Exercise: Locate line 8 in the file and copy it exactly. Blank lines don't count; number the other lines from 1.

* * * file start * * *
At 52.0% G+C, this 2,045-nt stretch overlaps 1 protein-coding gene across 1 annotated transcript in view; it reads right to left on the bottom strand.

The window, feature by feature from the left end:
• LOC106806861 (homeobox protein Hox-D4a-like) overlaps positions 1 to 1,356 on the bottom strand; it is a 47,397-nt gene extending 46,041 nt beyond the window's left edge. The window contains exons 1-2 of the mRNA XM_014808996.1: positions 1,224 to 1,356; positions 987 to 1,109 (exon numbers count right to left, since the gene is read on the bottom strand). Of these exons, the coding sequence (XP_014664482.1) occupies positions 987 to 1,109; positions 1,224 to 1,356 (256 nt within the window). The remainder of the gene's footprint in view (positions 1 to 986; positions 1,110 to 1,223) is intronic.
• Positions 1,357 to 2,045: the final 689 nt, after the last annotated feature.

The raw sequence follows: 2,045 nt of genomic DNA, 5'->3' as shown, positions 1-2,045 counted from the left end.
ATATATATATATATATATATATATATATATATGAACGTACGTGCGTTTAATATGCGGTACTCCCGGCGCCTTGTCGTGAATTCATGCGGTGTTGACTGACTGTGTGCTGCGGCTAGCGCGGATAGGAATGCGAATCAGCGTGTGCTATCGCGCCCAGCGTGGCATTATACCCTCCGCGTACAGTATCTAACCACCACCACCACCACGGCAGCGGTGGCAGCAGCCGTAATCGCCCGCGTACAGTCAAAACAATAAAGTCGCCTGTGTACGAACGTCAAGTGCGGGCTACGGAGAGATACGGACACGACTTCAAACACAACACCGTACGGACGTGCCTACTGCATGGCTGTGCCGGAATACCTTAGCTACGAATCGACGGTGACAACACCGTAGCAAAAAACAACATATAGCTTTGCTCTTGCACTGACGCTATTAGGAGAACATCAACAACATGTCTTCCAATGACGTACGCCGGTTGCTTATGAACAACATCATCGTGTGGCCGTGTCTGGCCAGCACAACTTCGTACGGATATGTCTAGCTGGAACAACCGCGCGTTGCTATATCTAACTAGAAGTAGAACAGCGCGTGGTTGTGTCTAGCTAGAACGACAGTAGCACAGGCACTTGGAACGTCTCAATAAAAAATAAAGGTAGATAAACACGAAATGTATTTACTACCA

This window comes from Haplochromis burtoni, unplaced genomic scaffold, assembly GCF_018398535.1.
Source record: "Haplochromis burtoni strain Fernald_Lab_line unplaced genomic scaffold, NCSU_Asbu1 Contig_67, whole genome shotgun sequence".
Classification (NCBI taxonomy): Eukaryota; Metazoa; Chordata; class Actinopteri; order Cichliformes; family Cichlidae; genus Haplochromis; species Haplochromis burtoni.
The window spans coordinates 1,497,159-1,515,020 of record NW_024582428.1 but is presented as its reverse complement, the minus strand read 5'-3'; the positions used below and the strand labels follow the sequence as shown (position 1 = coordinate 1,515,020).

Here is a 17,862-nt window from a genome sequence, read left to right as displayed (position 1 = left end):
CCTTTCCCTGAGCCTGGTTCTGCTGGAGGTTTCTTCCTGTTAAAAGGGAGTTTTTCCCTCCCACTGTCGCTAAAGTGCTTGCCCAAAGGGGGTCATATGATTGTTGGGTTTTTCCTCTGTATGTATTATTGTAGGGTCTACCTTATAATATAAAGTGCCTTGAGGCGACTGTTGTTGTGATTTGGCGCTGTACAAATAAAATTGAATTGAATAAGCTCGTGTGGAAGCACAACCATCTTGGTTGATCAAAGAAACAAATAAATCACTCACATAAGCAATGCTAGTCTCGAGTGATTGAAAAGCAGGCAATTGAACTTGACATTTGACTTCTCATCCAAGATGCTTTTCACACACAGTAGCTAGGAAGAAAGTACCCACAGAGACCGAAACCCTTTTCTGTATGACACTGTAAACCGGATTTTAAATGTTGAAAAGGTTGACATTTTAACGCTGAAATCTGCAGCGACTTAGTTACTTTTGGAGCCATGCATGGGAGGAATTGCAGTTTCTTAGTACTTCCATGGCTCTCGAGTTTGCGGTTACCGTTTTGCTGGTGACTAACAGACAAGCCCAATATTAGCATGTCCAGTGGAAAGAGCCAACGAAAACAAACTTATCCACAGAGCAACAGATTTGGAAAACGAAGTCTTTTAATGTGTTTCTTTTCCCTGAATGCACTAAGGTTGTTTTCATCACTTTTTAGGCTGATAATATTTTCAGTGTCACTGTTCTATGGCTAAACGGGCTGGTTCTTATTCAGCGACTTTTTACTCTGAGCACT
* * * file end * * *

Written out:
Source record: "Haplochromis burtoni strain Fernald_Lab_line unplaced genomic scaffold, NCSU_Asbu1 Contig_67, whole genome shotgun sequence".